Property line

UPDATED: Oct 1, 2022

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Property line

When I bought my home I was told I have
a horse shoe drive way the man who
bought next door just took my driveway
I called police but nothing was done
how do I prove its my property

Asked on September 1, 2017 under Real Estate Law, Ohio


SJZ, Member, New York Bar / FreeAdvice Contributing Attorney

Answered 5 years ago | Contributor

Three step process:
1) Check your deed: what is included in it? Is your driveway actually on the deed? If not, you probably do not have a case for it. If it is, you likely do, but will probably need more.
2) Get your land professionally surveyed by title company or the like: since a deed by itself is just paper and is subject to challenge, to win the case in court (see below), you will need a credible expert (the surveyor) to testify in court that he/she reviewed the property, reviewed the deed, and confirmed that you own the driveway.
3) File a lawsuit in chancery court (a part or division of county court which deals with court orders, not awarding monetary compensation) in which you seek a "declaratory judgment" (a legally enforceale court determination) of the property lines and that the driveway belongs to you, as well as an order that the neighbor return it and also pay to undo any changes he made (e.g. if he modified it, fenced it off, etc.). Once you get a court order in your favor, *then* law enforcement (typically  the sheriff's office) can enforce it.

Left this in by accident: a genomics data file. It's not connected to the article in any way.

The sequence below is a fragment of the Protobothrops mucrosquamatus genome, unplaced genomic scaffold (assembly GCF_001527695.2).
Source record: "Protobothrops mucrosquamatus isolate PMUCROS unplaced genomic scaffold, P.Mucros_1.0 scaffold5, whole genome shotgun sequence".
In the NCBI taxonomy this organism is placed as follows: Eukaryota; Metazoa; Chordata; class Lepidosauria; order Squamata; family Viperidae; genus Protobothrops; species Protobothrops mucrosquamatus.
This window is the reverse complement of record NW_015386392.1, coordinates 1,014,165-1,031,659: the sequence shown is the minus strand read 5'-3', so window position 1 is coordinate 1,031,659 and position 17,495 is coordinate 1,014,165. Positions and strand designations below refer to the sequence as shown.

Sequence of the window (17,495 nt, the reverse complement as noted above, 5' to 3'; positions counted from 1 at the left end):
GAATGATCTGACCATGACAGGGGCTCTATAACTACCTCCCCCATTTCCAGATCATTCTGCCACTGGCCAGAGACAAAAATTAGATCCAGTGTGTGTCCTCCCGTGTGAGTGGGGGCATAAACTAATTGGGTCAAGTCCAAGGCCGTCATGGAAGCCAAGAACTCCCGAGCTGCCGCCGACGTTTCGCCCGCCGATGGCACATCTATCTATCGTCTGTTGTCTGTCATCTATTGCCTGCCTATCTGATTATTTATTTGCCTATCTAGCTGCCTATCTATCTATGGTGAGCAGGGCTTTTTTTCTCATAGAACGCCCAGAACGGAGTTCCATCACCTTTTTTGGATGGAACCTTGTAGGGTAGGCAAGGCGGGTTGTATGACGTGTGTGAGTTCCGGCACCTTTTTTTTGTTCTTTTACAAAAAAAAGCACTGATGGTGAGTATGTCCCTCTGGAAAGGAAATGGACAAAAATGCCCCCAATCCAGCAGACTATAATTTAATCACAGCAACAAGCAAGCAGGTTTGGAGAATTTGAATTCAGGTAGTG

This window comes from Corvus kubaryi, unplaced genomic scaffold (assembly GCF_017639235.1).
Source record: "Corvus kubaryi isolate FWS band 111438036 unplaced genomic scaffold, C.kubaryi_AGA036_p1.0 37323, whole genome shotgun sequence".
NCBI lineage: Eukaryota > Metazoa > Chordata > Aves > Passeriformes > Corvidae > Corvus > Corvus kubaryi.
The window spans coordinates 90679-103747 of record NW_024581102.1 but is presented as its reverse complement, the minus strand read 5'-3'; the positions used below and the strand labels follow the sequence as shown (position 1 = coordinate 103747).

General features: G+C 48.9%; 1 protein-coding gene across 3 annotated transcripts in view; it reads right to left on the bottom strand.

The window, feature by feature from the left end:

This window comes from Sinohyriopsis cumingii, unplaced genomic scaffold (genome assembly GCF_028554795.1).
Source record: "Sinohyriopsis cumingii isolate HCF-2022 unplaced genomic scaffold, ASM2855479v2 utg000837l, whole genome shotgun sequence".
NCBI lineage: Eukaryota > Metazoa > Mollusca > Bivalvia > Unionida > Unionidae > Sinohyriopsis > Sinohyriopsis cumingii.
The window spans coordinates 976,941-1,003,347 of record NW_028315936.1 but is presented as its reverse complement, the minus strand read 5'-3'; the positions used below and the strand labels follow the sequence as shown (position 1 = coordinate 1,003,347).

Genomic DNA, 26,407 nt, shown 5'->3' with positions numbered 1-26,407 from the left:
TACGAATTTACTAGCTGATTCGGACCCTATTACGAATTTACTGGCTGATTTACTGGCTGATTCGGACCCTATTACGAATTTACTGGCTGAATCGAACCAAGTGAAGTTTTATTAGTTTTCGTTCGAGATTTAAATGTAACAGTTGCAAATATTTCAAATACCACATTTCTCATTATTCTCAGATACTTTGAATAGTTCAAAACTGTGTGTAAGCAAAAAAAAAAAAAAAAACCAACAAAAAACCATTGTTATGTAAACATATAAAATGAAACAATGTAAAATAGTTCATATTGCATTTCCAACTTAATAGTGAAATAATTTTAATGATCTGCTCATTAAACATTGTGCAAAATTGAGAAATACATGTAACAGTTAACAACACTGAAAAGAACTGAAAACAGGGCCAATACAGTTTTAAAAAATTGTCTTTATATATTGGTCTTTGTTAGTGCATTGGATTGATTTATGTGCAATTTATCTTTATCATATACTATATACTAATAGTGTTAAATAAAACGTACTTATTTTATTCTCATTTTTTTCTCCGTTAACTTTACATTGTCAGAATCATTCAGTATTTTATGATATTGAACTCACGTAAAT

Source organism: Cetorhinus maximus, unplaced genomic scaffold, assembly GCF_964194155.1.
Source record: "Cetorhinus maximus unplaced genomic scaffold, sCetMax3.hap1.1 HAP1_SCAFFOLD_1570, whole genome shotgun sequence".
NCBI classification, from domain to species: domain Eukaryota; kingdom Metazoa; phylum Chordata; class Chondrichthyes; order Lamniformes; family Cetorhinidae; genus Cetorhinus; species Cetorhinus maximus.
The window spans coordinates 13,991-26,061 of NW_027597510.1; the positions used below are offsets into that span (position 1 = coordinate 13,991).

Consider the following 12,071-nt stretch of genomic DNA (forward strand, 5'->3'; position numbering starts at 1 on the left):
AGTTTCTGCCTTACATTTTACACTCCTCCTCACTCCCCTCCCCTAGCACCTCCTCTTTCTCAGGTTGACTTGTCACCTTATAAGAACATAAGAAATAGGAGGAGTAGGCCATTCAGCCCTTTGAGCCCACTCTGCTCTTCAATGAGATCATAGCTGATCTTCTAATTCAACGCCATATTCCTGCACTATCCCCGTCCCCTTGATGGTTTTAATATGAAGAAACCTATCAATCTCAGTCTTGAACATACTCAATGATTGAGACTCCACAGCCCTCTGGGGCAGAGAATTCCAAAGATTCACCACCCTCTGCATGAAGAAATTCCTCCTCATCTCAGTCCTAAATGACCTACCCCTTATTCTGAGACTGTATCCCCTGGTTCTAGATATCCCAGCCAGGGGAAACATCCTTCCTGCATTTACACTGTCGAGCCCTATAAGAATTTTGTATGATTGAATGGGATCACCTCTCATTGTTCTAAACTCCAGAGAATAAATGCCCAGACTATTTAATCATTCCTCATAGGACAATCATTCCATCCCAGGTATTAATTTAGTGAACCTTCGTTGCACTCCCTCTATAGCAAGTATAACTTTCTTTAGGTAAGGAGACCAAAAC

IMPORTANT NOTICE: The Answer(s) provided above are for general information only. The attorney providing the answer was not serving as the attorney for the person submitting the question or in any attorney-client relationship with such person. Laws may vary from state to state, and sometimes change. Tiny variations in the facts, or a fact not set forth in a question, often can change a legal outcome or an attorney's conclusion. Although has verified the attorney was admitted to practice law in at least one jurisdiction, he or she may not be authorized to practice law in the jurisdiction referred to in the question, nor is he or she necessarily experienced in the area of the law involved. Unlike the information in the Answer(s) above, upon which you should NOT rely, for personal advice you can rely upon we suggest you retain an attorney to represent you.

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